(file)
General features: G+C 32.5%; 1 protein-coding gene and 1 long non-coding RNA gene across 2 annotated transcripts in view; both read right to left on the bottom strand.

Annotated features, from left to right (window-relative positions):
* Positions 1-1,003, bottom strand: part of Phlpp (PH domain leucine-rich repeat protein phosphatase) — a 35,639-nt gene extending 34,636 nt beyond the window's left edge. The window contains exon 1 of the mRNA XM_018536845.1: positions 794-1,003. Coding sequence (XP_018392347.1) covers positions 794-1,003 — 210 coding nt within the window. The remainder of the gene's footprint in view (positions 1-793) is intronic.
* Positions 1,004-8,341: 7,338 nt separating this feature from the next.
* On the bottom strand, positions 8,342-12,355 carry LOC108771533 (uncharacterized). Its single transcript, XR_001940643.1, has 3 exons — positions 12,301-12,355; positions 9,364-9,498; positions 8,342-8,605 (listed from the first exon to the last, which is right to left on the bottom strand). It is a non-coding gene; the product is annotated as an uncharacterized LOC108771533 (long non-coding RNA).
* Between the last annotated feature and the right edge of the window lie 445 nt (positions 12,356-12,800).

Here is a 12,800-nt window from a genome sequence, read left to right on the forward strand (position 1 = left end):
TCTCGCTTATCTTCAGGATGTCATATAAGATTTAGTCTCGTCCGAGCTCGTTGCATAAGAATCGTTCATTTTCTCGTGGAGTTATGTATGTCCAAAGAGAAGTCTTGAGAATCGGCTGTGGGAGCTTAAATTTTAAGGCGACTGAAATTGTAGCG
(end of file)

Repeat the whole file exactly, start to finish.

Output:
General features: G+C 32.5%; 1 protein-coding gene and 1 long non-coding RNA gene across 2 annotated transcripts in view; both read right to left on the bottom strand.

Annotated features, from left to right (window-relative positions):
* Positions 1-1,003, bottom strand: part of Phlpp (PH domain leucine-rich repeat protein phosphatase) — a 35,639-nt gene extending 34,636 nt beyond the window's left edge. The window contains exon 1 of the mRNA XM_018536845.1: positions 794-1,003. Coding sequence (XP_018392347.1) covers positions 794-1,003 — 210 coding nt within the window. The remainder of the gene's footprint in view (positions 1-793) is intronic.
* Positions 1,004-8,341: 7,338 nt separating this feature from the next.
* On the bottom strand, positions 8,342-12,355 carry LOC108771533 (uncharacterized). Its single transcript, XR_001940643.1, has 3 exons — positions 12,301-12,355; positions 9,364-9,498; positions 8,342-8,605 (listed from the first exon to the last, which is right to left on the bottom strand). It is a non-coding gene; the product is annotated as an uncharacterized LOC108771533 (long non-coding RNA).
* Between the last annotated feature and the right edge of the window lie 445 nt (positions 12,356-12,800).

Here is a 12,800-nt window from a genome sequence, read left to right on the forward strand (position 1 = left end):
TCTCGCTTATCTTCAGGATGTCATATAAGATTTAGTCTCGTCCGAGCTCGTTGCATAAGAATCGTTCATTTTCTCGTGGAGTTATGTATGTCCAAAGAGAAGTCTTGAGAATCGGCTGTGGGAGCTTAAATTTTAAGGCGACTGAAATTGTAGCG